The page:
Bizarre verhalen (deel 3): de Charles Lindbergh-baby

zo, 27/12/2020 - 10:31

Op 1 maart 1932 werd de baby van Charles Lindbergh III ontvoerd. De baby was 20 maanden oud. Hij was verdwenen uit zijn kamertje op de eerste verdieping van de witte villa van de Lindbergh familie, waar het kind had liggen te slapen in zijn bedje. Een ladder, die door iemand met de hand gemaakt was, stond rechtop onder het raam van de kinderkamer. Iemand had het kind via een slecht sluitend raam ontvoerd. De baby was uit het bedje getild en had niet gehuild. Dezelfde avond nog werd de ontvoering ontdekt.

Op het eerst zicht lijkt het allemaal nog niet zo bizar wellicht: een baby van een bekend persoon die wordt ontvoerd. Maar wacht tot je het hele verhaal hebt gelezen (uittreksel uit David McGowan: Programmed to Kill):

Before Jon Benét Ramsey, there was the ‘Eaglet,’ otherwise known as Charles Augustus Lindbergh, Jr. His mother was Anne Morrow Lindbergh, born on the summer solstice to Dwight Morrow, U.S. Ambassador to Mexico, onetime partner at J.P. Morgan, and close associate of OSS Director and MK-ULTRA operative “Wild Bill” Donovan. His father, of course, was famed aviator Charles Augustus Lindbergh (not to be confused with Richard Speck’s step-father, Carl August Lindbergh). Lindbergh’s father, in turn, was a prominent attorney and United States Congressman also named Charles Augustus Lindbergh, and his grandfather had been a member of the Swedish Parliament before moving the family to the United States in 1860. Charles’ mother was Evangeline Land, a daughter of Dr. Charles Land.

The Lands—like the Lindberghs, Morrows, and Donovans—were closely tied to the American intelligence infrastructure. Dr. Edwin Land later was the driving force behind the U-2 spy plane project and the chairman of an intelligence subcommittee. He also founded the Scientific Engineering Institute, which served as one of the major funding conduits for MK-ULTRA projects. In 1905, Charles and Evangeline’s family farmhouse burned down and the couple thereafter lived apart, although they remained married. Charles, Sr. was soon inaugurated as a U.S. Congressman. The junior Charles remained with his mother, and for the rest of his childhood, Evangeline kept him away from others. She was so hated by the local townspeople that on at least one occasion, shots were reportedly fired at her and her son. Fascinated with both guns and aviation, Charles joined the Army Air Corps in 1924.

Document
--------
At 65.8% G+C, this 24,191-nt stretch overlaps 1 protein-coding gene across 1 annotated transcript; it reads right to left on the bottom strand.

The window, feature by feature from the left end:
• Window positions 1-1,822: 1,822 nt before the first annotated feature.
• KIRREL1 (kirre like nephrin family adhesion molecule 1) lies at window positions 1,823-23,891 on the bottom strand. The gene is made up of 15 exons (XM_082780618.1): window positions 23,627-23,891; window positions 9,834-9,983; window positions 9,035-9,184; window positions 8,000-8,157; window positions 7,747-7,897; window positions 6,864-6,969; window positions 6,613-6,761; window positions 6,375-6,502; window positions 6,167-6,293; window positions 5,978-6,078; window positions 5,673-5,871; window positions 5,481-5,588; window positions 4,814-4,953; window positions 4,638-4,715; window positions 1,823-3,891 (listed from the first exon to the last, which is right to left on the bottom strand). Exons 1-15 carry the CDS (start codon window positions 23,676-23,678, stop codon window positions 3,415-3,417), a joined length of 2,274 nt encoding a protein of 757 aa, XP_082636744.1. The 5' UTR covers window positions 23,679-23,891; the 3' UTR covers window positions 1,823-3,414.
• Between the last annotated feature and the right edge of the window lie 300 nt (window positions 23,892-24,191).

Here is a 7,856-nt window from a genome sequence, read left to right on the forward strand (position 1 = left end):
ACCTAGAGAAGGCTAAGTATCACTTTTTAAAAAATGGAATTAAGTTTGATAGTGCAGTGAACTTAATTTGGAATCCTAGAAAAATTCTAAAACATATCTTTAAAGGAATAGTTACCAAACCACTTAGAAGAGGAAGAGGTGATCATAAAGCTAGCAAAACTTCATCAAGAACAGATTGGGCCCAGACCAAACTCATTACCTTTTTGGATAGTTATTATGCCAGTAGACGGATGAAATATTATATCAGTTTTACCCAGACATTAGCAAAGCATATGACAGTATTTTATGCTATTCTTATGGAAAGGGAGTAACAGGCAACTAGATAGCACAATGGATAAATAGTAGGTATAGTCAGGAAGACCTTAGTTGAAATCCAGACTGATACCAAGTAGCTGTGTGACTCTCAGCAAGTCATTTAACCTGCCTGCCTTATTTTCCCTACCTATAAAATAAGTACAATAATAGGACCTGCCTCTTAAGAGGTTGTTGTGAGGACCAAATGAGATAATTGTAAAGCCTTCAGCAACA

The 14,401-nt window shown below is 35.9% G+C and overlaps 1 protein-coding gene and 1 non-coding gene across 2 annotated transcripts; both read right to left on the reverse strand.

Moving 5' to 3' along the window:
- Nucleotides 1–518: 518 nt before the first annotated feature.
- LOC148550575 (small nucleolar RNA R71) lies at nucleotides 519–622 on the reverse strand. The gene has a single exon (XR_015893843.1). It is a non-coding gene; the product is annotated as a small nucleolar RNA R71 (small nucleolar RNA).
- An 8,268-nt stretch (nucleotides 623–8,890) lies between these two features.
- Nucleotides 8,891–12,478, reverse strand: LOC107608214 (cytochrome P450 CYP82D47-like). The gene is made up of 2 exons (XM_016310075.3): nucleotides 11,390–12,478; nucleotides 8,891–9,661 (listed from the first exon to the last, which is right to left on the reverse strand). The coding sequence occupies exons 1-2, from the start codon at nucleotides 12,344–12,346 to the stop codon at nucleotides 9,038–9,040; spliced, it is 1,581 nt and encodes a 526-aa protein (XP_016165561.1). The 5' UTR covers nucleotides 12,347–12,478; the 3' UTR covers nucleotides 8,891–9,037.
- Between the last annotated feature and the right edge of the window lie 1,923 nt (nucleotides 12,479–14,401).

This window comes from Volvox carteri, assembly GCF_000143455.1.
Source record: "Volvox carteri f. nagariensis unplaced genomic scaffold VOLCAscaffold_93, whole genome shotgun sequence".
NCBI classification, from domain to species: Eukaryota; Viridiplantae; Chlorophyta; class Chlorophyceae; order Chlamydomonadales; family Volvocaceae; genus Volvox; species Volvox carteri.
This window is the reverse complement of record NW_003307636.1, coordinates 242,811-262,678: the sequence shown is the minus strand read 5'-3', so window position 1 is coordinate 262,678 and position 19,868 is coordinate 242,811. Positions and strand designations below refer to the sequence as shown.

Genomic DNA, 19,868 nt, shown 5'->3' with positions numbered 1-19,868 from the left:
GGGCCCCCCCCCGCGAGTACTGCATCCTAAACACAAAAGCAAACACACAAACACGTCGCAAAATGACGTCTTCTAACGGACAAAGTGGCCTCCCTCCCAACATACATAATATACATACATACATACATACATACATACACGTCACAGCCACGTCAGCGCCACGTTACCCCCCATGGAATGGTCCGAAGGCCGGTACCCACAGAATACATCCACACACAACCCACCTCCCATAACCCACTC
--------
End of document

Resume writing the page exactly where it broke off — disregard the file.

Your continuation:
Three years later, he made his famed trans-Atlantic flight and instantly became an international celebrity. After touring the country and basking in the mass adulation, as well as picking up a Congressional Medal of Honor, Lindbergh stayed at the opulent Guggenheim estate where he passed the time with such notables as John D. Rockefeller, Jr., Herbert Hoover, Theodore Roosevelt, Jr., and Dwight Morrow. By December 1927, Morrow had introduced Charles to his daughter Anne. Reportedly engaged after just three dates, the couple was married in May 1929. Just over a year later, on the summer solstice of 1930, yet another Charles Augustus Lindbergh was born. Around that same time, Charles began working at the Rockefeller Institute in New York alongside Alexis Carrel, a eugenics-minded researcher who openly called for the mass extermination of the unfit.

Lindbergh chroniclers Ahlgren and Monier described Carrel as “a strange individual who wore a black hooded robe in the laboratory and insisted that all of his lab assistants do the same.” Lindbergh also acquired a plane to use for survey flights, which he christened the Sirius, so named for the brightest star in the night sky, located in the constellation Canis Major. Also known as the ‘Dog Star,’ it is believed by some occultists to represent Lucifer, the ‘light bearer’ or ‘enlightened one.’ On March 1, 1932, the Eaglet disappeared from the Lindbergh family home—a rambling, newly built, two-story mansion in Hopewell, New Jersey. According to American popular mythology, the child was kidnapped from the isolated, remote and occupied home. The facts of the case have never supported that notion. Any kidnapper would have had to know the exact location of the child’s second-story room, and would have had to know that the shutters on the window of that particular room were the only ones on the house that did not properly latch.

It would have also helped to know that Charles Lindbergh had ordered that the child not be disturbed before 10:00 PM that evening, and that there would therefore be little risk of discovery by any of the five adults who were moving freely about the house that evening. The kidnapper would have had to enter a well lit home that was owned by a man with a known penchant for firearms, and do so without alarming an extremely high-strung dog that was known to bark at the slightest provocation, but that nevertheless never barked that entire evening.